served in this bright red emile henry bowl, the fresh flavor was bursting from the salsa and sparking a wonderful taste on the palate.

tea from india

my friend who lives in India with her husband on assignment, sent me these teas grown there.  she knows that i simply love to drink tea, and find it as an escape from whatever is going on in my world that day.  Indian tea is said to be grown in the land of sunshine and ice where people practice yoga, meditation and love their land and nature.

i truly understand the idea of mediation and tea drinking, as i love to savor the flavor of the tea and focus on the warmth and pleasing aroma from the tea cup. with the many cold months ahead in Michigan, i have already begun to stock up on my tea packages. reading the information on this package enlightened me to the world of growing tea leaves.

in India, some of the best tea grows in elephant country, which provides the very fertile soil for the tea leaf growth.  master tea tasters select the leaves for their flavor and brightness. the Assam area lies in the north east district of India.

i am thrilled to be drinking such an elite package of tea and thoroughly appreciate her gift to me.

sauteed squash

for a delicious summer side dish, consider sauteed squash.  i use a combination of yellow and green squash and saute either over the outdoor barbecue grill or indoors in a grill pan.  by using a light coating of olive oil and seasoning with either fresh or dried dill, this recipe comes together in just minutes.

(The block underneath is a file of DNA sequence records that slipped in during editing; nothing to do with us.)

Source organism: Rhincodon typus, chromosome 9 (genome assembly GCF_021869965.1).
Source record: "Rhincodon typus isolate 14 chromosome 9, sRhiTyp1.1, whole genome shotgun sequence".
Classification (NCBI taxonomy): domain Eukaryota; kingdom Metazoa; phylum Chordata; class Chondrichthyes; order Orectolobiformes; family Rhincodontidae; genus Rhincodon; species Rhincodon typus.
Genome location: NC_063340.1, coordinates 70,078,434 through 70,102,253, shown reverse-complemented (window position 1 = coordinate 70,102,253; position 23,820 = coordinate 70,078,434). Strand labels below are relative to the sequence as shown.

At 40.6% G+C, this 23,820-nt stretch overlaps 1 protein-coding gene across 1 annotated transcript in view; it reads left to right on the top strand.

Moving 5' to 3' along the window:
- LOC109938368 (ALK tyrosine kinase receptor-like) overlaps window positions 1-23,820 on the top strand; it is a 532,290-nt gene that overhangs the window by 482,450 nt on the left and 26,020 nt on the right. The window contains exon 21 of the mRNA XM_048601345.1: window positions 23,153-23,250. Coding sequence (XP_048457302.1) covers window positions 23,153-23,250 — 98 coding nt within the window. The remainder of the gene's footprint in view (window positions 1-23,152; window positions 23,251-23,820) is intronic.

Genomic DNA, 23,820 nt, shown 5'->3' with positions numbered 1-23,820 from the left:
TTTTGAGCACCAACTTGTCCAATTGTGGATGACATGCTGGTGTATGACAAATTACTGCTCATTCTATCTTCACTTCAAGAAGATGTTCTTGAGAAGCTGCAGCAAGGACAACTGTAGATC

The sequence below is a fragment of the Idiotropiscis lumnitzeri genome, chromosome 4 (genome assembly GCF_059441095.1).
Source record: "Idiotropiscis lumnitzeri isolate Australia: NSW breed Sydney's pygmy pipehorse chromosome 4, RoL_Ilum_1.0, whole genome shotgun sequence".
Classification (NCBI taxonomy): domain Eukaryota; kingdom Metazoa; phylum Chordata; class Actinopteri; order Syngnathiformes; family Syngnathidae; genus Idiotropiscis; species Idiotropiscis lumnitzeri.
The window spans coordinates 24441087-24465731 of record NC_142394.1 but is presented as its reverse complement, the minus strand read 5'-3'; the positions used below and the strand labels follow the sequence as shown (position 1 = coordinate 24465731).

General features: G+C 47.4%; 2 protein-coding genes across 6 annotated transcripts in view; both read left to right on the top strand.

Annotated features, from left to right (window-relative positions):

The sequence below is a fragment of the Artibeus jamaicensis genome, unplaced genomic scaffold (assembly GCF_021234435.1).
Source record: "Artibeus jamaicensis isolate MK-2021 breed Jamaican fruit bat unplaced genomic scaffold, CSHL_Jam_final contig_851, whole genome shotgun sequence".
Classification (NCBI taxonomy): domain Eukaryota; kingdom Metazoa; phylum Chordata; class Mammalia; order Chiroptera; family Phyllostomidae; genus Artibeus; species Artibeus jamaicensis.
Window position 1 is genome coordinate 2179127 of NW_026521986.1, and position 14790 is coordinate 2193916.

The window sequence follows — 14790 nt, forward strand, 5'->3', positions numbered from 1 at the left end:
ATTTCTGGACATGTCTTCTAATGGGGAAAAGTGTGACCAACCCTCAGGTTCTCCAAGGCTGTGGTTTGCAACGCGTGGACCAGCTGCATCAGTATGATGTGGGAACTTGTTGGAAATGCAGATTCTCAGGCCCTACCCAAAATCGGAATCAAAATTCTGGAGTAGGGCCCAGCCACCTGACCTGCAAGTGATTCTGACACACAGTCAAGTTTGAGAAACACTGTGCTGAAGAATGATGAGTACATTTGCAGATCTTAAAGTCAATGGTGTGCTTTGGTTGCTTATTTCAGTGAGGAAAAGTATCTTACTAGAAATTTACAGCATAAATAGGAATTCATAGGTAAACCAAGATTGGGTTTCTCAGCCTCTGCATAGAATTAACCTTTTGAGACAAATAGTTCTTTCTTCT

the squash cooks quickly over a medium heat, softens and becomes tender to taste.  this is one recipe that is simple, so should be the last item to prepare on the dinner menu.  when your entree and other sides are near completion, heat the squash and serve hot from the pan.

i have found that zucchini can be flavored easily to match the main dish with a variety of spices to taste.  i prefer dill with chicken and fish, and red or black pepper with parsley for pasta entrees.  experiment with your spice cabinet and see how easy it is to create a great tasting side dish with the summer harvest of squash.

herb focaccia


here is a wonderful recipe for herb focaccia.  i prepare this dough with my Cuisinart automatic bread maker, and then bake in the oven to finish.  i have made this recipe with a dried herbal mix from Donna Frawley's herbs for bread line or used fresh herbs straight from my garden.  either way, i highly recommend this recipe.
using the dough program on the machine, i add these ingredients in the order listed:

1 cup plus 2 tablespoons water at room temperature
2 tablespoons plus 1 teaspoon extra virgin olive oil
2 1/4 teaspoons herbs
1 1/2 teaspoons salt
3 cups, plus 3 tablespoons of bread flour
1 1/2 teaspoons bread machine yeast

the dough program mixes, kneads and rises this dough.  when the cycle is complete, i transfer to a floured surface and allow to rest for 10 minutes.
prepare a smaller 12 x 8 sheet pan with olive oil and sprinkle with corn meal.
after the dough has rested, place on this prepared pan.  cover with plastic wrap and allow to rest again for 40 to 50 minutes.

preheat the oven to 425 or 400 if your oven runs hot.  with oiled fingers, i press indentations into the dough.  i then drizzle with a light olive oil and sprinkle with a mixture of 3/4 tablespoons kosher salt, 1/2 cup grated Parmesan, and 1/4 cup fresh or dried herbs. (parsley, basil, oregano, thyme and / or marjoram)

bake until puffy about 20 to 25 minutes. cut into small squares or fingers to serve with pasta, salad or even just to dip in oil for an appetizer.